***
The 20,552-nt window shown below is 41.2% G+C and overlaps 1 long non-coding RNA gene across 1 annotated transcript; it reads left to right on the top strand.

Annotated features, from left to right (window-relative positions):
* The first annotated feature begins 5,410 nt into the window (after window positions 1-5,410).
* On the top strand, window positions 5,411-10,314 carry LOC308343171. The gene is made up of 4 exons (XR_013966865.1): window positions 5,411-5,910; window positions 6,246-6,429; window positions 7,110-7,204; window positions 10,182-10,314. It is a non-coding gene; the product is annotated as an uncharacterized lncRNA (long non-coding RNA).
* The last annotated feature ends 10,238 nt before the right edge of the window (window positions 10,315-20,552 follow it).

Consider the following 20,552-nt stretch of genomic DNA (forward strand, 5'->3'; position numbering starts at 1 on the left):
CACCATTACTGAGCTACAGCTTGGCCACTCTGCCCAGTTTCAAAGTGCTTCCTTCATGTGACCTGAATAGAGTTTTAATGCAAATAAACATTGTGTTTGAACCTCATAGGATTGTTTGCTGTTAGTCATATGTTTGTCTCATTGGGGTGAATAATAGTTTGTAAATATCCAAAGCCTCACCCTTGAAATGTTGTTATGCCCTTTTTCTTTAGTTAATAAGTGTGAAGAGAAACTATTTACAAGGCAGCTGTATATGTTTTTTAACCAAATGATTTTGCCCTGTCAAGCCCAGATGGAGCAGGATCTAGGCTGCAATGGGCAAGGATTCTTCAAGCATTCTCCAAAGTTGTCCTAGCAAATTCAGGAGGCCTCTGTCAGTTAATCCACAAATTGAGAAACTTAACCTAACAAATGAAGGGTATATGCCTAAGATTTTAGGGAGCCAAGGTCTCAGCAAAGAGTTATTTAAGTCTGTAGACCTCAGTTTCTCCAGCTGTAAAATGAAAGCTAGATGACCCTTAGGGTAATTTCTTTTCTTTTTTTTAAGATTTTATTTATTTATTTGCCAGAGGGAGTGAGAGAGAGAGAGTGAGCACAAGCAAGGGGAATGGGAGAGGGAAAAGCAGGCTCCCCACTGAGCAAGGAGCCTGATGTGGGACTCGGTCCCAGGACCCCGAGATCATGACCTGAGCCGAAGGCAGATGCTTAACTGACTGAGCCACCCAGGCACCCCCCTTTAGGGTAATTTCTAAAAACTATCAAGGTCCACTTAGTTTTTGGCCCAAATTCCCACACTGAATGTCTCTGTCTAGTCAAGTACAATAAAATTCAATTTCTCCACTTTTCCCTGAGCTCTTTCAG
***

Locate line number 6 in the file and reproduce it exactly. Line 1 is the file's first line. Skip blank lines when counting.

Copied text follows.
Consider the following 20,552-nt stretch of genomic DNA (forward strand, 5'->3'; position numbering starts at 1 on the left):